Air-operated Double Diaphragm Pumps
The characteristics of these pumps are suited for hazardous, and even explosive, conditions.

When first learning about air-operated double diaphragm (AODD) pumps, people are left asking how they are able to excel in many diverse applications. The success in this application range, and consequently the popularity of AODD pumps, lies in the pump’s design characteristics. 

The first two characteristics—simple startup and self-priming—help explain the flexibility of AODD pumps. Part of this flexibility includes easy installation. Since there is no need to align the pump when changing locations, installation can be performed by standing the pump upright and connecting the fluid lines and air supply. Also, there is no need to prime an AODD pump, so users can avoid the possibly dangerous process—depending on the liquid—of bringing the medium into the pump manually. Instead, the pump fills itself during operation by sucking the medium out of the receiver.

Once in operation, an AODD pump does not require control electronics and/or frequency converters, which might cause the motor temperature to rise during slow running without a forced cooling fan (critical for ATEX—a certification necessary when dealing with explosive atmospheres). Instead, the air volume and the pump flow rate is regulated with a needle valve. If, for example, the density or viscosity changes due to the temperature, the pump will automatically run slower or faster without damage to the pump or without the loss of liquid, as is the case with internal pump slip or a magnetic coupling that can tear during operation. And if the liquid fails to flow, for example, because the tank is empty, it continues to run dry. 

Another important design characteristic of the AODD pump is gentle displacement pumping. These pumps allow solids of considerable size to pass through them, resulting in gentle pumping and low shear. And because AODD pumps do not contain any drive parts or other rotating parts within the fluid, there is no need to worry about damaging the shaft seal. Operational risks and the need to maintain mechanical seals (including the use of additives for flushing, etc.) are also eliminated. Instead, a purely static seal takes effect, which is “hermetically sealed,” according to guidelines from the German Technical Guidelines on Air Pollution.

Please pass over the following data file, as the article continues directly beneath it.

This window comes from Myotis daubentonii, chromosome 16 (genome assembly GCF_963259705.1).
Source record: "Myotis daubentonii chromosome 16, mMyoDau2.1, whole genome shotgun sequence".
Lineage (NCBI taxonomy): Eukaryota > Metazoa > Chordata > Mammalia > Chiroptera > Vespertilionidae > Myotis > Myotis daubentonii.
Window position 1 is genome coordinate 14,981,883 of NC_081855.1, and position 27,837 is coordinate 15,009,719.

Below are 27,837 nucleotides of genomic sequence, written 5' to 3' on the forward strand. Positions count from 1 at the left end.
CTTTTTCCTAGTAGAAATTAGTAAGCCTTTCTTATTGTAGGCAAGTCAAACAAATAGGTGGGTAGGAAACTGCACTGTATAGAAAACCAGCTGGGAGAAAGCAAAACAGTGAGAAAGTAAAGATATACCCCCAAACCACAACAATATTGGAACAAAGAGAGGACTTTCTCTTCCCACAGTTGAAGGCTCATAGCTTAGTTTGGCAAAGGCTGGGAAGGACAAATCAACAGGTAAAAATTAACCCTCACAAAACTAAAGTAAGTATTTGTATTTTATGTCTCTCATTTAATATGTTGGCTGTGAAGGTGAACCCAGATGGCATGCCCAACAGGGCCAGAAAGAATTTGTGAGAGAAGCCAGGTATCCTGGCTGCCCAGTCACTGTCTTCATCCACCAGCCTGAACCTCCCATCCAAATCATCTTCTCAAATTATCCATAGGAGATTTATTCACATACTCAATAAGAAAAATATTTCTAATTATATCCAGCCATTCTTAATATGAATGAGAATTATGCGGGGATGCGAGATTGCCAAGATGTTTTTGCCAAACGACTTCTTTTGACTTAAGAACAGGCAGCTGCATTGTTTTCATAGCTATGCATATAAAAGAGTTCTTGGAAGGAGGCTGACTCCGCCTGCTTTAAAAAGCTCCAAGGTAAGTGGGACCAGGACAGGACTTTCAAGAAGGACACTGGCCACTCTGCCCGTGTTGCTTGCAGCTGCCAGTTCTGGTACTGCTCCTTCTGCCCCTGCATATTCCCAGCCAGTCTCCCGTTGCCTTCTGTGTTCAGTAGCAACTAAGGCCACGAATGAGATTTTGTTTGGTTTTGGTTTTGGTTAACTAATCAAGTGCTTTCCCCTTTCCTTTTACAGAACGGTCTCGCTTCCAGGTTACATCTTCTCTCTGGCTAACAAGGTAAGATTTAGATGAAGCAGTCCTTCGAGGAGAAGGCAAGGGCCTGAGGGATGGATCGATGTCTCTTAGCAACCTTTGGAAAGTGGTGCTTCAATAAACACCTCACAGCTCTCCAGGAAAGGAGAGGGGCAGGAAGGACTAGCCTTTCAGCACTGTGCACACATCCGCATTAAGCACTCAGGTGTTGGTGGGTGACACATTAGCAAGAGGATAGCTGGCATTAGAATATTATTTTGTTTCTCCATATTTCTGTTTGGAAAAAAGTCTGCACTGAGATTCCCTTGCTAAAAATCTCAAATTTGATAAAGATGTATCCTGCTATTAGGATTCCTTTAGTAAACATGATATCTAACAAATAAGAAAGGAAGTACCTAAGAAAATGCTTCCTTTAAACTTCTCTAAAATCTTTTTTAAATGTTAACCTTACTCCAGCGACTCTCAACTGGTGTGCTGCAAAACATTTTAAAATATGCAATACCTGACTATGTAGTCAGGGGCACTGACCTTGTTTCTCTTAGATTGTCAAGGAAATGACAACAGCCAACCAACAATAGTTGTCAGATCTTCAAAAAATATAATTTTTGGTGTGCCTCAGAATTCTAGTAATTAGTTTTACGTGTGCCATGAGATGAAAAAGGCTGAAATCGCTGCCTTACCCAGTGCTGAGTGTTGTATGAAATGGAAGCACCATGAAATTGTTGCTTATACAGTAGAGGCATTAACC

An AODD pump is overload-proof. This means the pump can only build up as much pressure as it is given via the drive air pressure, which can be the maximum permissible pressure of the filter. If the outlet pressure reaches the drive air pressure, the pump stops, so there is no danger of the pump or the line bursting if the pressure line is blocked. This results in overload protection for lines/filters and an on-off operation via valves in the medium.

AODD Pump Characteristics

  • simple startup
  • self-priming capability
  • resistant to dry running and running smoothly with solids
  • gentle displacement pumping
  • continuously adjustable via controllable air volumes
  • self-adjusting when the medium changes
  • no drives or rotating parts in the pumped medium
  • no shaft seals
  • overload-proof—if the counterpressure equals the drive-air pressure, the pump stops and restarts when the pressure drops—without regulation or monitoring via mean supply response time (MSRT) devices
  • easy to use in hazardous areas (such as for applications with explosive atmosphere [ATEX] conditions)
  • current-less drive via compressed air

There is no risk of sparks from an electric drive, self-heating is not an issue and static charges can be dissipated via the pump’s conductive materials (as well as plastic). This makes AODD pumps suited for use in hazardous areas and mobile applications. Light and compact, these pumps can be installed in hazardous areas and operate with stored air in the case of an emergency.

AODD pumps can be manufactured from a range of pump materials and possible combinations. The interior can be manufactured in a large number of elastomers and thermoplastics, from “black rubbers” such as neoprene or Buna-N (nitrile rubber) to polytetrafluoroethylene (PTFE). The pump’s housing can be manufactured in various metals, from cast iron and aluminum to high-grade stainless steels. The housing can also be manufactured in a variety of plastics, including high-performance plastics such as PTFE or polyether ether ketone (PEEK). 

Therefore, depending on the mechanical/chemical properties or the temperature of the medium, the pump can almost always adapt to the application. And since the pump is constructed in a solid-block design, it provides additional design advantages when it comes to safety, including high stability and rigidity, static weight, and chemical-resistant surfaces.